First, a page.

Overall it’s a great study to see what the effects increases in strength have on pain and disability. I still I think a complete lumbar rehabilitation program should also include postural awareness/spine/hip motor control teaching the ability to maintain a neutral spine during work, rest and play, this study showed what total body strength by itself contributes. The results were still substantial and considerably better than just staying active (as the control group did), which is more than you can say for the McKenzie method, flexion stretches, etc. so physical therapists should take note.  I expect I’ll be citing this study on the reg.

Thanks for reading my blog. If you have any questions or comments (even hostile ones) please don’t hesitate to ask/share. If you’re reading one of my older blogs, perhaps unrelated to neck or back pain, and it helps you, please remember Spinal Flow Yoga for you or someone you know in the future.

Chad Reilly is a Physical Therapist, obtaining his Master’s in Physical Therapy from Northern Arizona University. He graduated Summa Cum Laude with a B.S. Exercise Science also from NAU. He is a Certified Strength and Conditioning Specialist, and holds a USA Weightlifting Club Coach Certification as well as a NASM Personal Training Certificate. Chad completed his Yoga Teacher Training at Sampoorna Yoga in Goa, India.

3 thoughts on “Strength Training, Function and Low Back Pain.”

  1. Hey Chad,

    Do you have a specific workout plan for someone with LBP and mild sciatica. I have had sciatica for the last 3 months after a knee injury. I also had sciatica last year. I got into strength training last time and it went away entirely but I have lost allot of confidence since the last episode and I want to know where to start so I can end with a stronger back and be the active person I have always been



  2. Hello-

    I have the same question as above from Ricky E. Do you have a workout plan for someone with sciatica?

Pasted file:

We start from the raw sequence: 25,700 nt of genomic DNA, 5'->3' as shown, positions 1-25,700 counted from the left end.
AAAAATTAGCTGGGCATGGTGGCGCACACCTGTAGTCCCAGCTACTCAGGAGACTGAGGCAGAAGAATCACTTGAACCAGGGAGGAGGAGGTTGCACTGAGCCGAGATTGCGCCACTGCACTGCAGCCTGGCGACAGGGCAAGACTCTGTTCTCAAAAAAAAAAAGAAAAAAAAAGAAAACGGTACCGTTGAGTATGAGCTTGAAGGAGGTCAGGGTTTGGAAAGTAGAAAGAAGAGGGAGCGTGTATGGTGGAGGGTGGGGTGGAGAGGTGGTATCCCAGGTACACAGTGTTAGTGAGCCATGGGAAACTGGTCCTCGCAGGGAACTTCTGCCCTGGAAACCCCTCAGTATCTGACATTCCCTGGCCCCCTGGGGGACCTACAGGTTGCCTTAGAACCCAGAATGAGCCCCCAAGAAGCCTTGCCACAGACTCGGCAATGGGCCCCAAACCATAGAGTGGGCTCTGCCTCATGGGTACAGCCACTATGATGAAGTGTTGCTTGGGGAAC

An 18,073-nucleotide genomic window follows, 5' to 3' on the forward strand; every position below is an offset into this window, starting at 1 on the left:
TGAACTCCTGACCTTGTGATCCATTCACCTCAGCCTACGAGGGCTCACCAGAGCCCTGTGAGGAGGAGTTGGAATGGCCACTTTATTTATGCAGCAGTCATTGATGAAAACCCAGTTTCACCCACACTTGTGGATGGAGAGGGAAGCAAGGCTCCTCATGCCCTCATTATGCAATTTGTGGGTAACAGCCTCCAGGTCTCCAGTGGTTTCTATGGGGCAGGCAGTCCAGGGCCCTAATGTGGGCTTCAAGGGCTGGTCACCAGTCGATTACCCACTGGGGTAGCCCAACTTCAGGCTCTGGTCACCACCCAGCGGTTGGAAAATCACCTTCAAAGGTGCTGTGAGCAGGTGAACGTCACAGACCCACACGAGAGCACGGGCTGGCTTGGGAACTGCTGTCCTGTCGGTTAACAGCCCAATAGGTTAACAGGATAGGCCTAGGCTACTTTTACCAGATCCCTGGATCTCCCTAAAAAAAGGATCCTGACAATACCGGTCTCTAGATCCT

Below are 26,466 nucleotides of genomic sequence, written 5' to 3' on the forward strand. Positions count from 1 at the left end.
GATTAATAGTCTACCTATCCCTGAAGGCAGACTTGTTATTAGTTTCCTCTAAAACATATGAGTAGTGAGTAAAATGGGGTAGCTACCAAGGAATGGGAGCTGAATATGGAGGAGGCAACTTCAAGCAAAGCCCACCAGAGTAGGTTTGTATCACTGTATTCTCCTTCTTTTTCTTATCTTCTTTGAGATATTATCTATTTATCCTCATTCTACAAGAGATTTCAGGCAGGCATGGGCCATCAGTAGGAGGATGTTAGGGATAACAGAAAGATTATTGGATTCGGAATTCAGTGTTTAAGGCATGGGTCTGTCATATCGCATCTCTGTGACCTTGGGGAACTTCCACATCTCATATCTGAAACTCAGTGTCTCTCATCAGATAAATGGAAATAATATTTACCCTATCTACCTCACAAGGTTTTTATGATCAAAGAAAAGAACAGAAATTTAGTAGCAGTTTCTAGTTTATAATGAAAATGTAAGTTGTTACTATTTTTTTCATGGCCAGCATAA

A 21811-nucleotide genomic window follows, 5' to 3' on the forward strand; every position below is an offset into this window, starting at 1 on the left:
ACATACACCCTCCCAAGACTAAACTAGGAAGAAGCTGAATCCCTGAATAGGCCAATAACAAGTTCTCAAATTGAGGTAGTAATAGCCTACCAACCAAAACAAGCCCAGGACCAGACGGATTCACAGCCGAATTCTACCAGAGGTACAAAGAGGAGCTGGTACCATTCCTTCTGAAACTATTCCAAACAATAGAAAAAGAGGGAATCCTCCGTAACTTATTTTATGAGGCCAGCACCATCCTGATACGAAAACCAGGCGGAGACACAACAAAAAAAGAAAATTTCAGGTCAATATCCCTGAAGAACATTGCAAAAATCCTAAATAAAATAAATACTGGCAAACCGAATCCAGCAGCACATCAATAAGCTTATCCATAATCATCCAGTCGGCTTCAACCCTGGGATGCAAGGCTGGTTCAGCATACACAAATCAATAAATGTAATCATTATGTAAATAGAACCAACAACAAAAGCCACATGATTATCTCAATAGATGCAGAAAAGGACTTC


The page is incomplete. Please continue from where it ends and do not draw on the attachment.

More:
I look forward to your reply!

    Thank you-

    • Hi Shane (and Ricky!),

      Sorry for getting back to the two of you late. I was in India studying yoga for the soul purpose of helping treat spine pain and sciatica from afar and without equipment. For what it’s worth I don’t endorse typical stretchy based yoga for sciatica as I think all the spine flexion mimics the source of pain rather than treats it, but my yoga sequence is based more on my strength and conditioning programs and spine awareness like I teach with my weights. The new website, which is only partially finished at this point is

      However, since you guys are asking about weights, I have a video on this page, that shows my basic program that I work most of my back/sciatic pain patients up to. I’ll usually start with the rows and presses, and maybe one or two other exercises with light weights on the first day, then preferably training three times per week, I’ll start increasing the weights and adding an exercise or two a day until everything is strong and painless. Spine awareness and good postures during the day is often more important than the exercise. EMS, like you see the woman doing at the end improves the rate of recovery (pain and abdominal strength) at least 100% in my estimation. The exercises are done three sets of 15 reps each assuming no pain, progressing weights on each of the three sets from an (easy-medium-hard) manner. I hope that helps.


Leave a Comment

This site uses Akismet to reduce spam. Learn how your comment data is processed.